Amateur Radio Station VA2NW

End Fed Random Wire Antenna


The March 1936 issue of QST magazine by the American Radio Relay League (ARRL) contains an article titled "An Unorthodox Antenna" by Yardley Beers (W3AWH) where he describes an antenna designed by his friend Mr. H. J. Siegel, W3EDP. This antenna is commonly known as the W3EDP antenna. It is a random wire antenna similar to the Zepp Antenna developed by Hans Beggerow in 1909. The W3EDP antenna was developed by trial and error. It was an all band antenna at the time, covering 160m, 80m, 40m, 20m, and 10m. The best results obtained during the testing were an 84' radiator and a 17' counterpoise on all bands except 20m where a 6.5' counterpoise performed best.

Despite the name, it's important to note that random wire antenna lengths are not random. Random wires present a high impedance on any frequency that is a half wave length (or a multiple of a half wave length) of any desired frequency. Jack (VE3EED) has crunched the numbers and 84' is one of the thirteen "good" lengths. Additionally, Mike (AB3AP) has developed software to experiment with different band combinations and lengths; he has confirmed that 84' with a 17' counterpoise is a good choice for 80m and up. The W3EDP and Mike disagree on the suitability of this antenna for 160m. This is because random wire antennas should be at least one quarter wave length long on the lowest desired operating frequency in order to perform really well, and the length 84' is less than a quarter wave length on 160m.

In the original antenna design, the antenna was coupled with the final power amplifier by a tuned tank circuit. Placing the feed point at the antenna tuner is fine for QRP output levels (5W or less) where RF expose will be low. Remember that the radiating element is going to be close to the tuner in this scenario; if you're using higher power levels, the antenna can be fed with a coax feedline and an unun (typically a 9:1). Variations include using 17' of twin lead ladder line with one side open and the other connected to 67' of wire which gives a 17' counterpoise and 84' radiator. If coax is being used to feed the antenna, a line isolator (1:1 unun) should be used to choke common mode currents. If the antenna has a dedicated counterpoise, then the line isolator should be attached at the antenna feed point. If the intent is to use the coax shield as a counterpoise, then the coax should be at least 30' long and the line isolator should be placed at the output of the antenna tuner.


Due to limited space, this build will feature a 29' radiator and a 17' counterpoise. This configuration covers 40m through 6m, and it's a bit of a compromise on 40m. Use the links in the "Reference" section below to find alternative lengths.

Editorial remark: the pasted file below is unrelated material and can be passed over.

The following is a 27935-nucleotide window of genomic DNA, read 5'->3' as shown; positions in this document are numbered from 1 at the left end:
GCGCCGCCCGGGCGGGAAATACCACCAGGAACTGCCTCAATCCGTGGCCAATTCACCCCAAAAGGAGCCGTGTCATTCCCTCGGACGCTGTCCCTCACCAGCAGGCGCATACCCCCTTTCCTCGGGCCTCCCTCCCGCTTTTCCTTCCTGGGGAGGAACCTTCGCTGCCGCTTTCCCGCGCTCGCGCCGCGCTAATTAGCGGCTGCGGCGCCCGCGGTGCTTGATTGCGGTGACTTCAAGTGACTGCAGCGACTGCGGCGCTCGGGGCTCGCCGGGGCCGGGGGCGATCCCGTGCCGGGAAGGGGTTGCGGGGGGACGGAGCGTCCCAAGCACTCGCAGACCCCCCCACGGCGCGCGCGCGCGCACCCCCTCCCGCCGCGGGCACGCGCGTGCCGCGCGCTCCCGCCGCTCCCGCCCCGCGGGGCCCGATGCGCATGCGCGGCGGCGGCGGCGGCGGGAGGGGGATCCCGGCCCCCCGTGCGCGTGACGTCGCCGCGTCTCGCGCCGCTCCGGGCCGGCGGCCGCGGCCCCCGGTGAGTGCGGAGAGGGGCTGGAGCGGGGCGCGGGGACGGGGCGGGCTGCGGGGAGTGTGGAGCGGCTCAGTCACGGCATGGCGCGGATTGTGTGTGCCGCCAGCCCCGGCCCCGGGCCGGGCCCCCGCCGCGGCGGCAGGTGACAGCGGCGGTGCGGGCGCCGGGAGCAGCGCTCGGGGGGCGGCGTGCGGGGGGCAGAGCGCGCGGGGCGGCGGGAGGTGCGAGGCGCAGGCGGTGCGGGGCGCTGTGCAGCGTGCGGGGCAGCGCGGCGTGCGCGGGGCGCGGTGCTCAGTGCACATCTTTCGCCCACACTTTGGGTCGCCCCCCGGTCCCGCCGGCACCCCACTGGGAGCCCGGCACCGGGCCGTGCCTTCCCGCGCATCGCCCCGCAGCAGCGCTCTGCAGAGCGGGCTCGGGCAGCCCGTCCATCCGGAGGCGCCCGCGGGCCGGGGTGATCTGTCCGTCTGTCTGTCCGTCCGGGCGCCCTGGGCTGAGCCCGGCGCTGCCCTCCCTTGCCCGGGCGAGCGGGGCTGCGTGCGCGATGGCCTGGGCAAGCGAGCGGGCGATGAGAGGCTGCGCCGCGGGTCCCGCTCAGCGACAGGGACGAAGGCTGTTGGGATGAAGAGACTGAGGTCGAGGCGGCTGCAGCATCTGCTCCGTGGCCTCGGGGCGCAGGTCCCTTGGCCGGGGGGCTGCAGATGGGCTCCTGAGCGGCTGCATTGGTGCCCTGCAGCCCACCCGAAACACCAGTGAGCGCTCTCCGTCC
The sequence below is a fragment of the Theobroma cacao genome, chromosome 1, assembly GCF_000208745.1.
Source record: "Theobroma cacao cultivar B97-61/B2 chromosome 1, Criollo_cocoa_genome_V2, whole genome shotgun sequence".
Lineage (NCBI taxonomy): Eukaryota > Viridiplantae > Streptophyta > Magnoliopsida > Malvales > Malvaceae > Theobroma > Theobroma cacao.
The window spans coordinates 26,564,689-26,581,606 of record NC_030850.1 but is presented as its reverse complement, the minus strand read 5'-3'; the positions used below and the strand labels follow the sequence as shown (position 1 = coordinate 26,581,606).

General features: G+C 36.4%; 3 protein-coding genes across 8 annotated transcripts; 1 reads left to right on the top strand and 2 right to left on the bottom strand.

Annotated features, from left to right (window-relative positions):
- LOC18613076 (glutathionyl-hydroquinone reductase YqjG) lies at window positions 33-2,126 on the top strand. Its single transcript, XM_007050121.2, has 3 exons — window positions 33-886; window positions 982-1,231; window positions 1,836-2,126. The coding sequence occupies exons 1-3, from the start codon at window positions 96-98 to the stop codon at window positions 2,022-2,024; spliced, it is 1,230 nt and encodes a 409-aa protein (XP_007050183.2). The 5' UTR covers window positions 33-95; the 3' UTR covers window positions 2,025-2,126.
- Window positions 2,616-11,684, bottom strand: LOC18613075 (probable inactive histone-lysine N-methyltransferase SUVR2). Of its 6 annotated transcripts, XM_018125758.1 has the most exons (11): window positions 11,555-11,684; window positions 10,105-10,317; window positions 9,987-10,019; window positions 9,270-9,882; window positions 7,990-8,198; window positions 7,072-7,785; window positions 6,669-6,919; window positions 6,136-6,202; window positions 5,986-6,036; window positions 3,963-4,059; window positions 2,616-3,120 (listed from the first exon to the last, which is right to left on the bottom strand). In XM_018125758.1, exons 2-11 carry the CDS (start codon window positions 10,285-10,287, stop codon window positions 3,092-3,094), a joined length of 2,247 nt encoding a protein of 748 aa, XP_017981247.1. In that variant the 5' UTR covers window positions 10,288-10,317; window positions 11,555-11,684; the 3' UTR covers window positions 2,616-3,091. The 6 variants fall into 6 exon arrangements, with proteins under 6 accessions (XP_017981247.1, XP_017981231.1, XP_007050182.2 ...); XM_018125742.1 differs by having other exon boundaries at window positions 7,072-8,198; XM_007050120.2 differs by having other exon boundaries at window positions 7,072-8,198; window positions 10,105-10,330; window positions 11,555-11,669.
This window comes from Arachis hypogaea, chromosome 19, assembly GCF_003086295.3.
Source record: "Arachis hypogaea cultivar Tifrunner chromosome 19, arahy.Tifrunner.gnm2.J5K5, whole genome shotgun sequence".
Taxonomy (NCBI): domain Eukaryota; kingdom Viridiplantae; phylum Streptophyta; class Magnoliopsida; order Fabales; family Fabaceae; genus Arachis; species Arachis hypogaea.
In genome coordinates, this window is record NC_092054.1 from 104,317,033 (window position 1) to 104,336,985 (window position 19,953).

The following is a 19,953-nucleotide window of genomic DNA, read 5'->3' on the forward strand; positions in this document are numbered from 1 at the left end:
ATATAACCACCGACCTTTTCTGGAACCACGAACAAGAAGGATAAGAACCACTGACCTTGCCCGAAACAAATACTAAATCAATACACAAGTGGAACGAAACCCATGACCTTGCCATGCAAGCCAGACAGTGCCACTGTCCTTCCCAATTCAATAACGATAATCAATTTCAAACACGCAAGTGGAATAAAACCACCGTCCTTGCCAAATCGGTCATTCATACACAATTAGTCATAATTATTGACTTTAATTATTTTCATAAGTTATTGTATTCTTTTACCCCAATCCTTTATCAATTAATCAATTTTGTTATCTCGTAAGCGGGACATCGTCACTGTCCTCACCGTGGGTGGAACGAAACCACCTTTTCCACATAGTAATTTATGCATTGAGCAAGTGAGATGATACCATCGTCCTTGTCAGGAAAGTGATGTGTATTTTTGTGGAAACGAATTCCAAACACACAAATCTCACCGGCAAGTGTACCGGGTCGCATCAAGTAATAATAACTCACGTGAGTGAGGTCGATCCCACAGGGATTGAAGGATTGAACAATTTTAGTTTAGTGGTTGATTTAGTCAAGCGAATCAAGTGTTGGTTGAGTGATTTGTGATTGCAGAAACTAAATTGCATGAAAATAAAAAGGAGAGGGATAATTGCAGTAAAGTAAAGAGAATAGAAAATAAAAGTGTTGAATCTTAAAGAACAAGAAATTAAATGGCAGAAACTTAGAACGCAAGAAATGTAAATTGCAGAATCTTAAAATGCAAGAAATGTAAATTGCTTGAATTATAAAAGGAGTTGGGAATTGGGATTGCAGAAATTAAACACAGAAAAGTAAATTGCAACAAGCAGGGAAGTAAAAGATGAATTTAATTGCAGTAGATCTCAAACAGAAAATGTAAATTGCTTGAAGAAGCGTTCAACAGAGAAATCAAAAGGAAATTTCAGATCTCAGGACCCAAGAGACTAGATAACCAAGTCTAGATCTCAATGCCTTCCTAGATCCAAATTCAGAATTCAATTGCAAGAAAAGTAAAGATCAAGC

Bill of Materials

Quality and upgradability are the key drivers for part selection. Operating on 160m with 100W isn't an option due to size constraints and love for QRP, but having the option to replace the radiator if more antenna space becomes available or increase the power if desired is atrractive. The following antenna system should cover 160m through 6m at 100W CW/SSB and 30W DIGI provided a long enough radiator is used (see disclaimer below).

The Build

Spool of Wire

The first step is to untie the wire from the spool. Then cut off about a foot of wire to remove any damage that may have occurred when tying off the end.

Locate the end insulator.


Locate the crimper tool.


Thread the wire through the loop sleeve and end insulator and then back through the loop sleeve. Finally, crimp it.

end insulator attached to end of wire

Since the loop sleeve is metal and deformed by the crimper, there is a good chance that bare wire is touching the loop sleeve. I wrap the loop sleeve in electrical tape to insulate it.

end insulator attached to end of wire with loop sleeve covered in electrical tape

Next measure out a length of wire for the counterpoise. One simple way to do this is to use painter's tape to secure the wire to a measuring tape.

wire taped to measuring tape with painters tape

At the other end of the wire, strip a quarter of an inch of insulation. Put a ring terminal on it. Crimp the terminal. Then solder it to ensure there is a solid connection.

wire with ring terminal

Repeat the above for the radiating element.

Next, use a PL-259-to-PL-259 adaptor to connect the 9:1 unun to the 1:1 unun. Zip ties can be employed to ensure the ununs don't turn and unscrew the connection.

9:1 unun connected to a 1:1 unun with a PL-259 to PL-259 adaptor

Connect the radiator and the counterpoise as well as some high quality coax such as RG-213.

RG-213 coax with PL-259 connectors

Configure the antenna with the radiator in an invetered V orientation over a horizontal counterpoise. Anchor the ends with high quality antenna rope.

spool of antenna rope

Initial Results

With an appropriate tuner, the antenna tunes up on all bands from 6m through 40m. The results are looking promising. In the first evening of use, several QSOs were made on 40m with SSB at 10W. Additionally, a CW QSO to Nebraska was made with 5W on 20m.



Disclaimer: I am not an engineer. I just enjoy messing around with electronics on the weekends and sharing my experiences. Electricity and associated tools such as soldering irons can be dangerous and possibly result in death, injury, and/or property damage. Don't try this at home.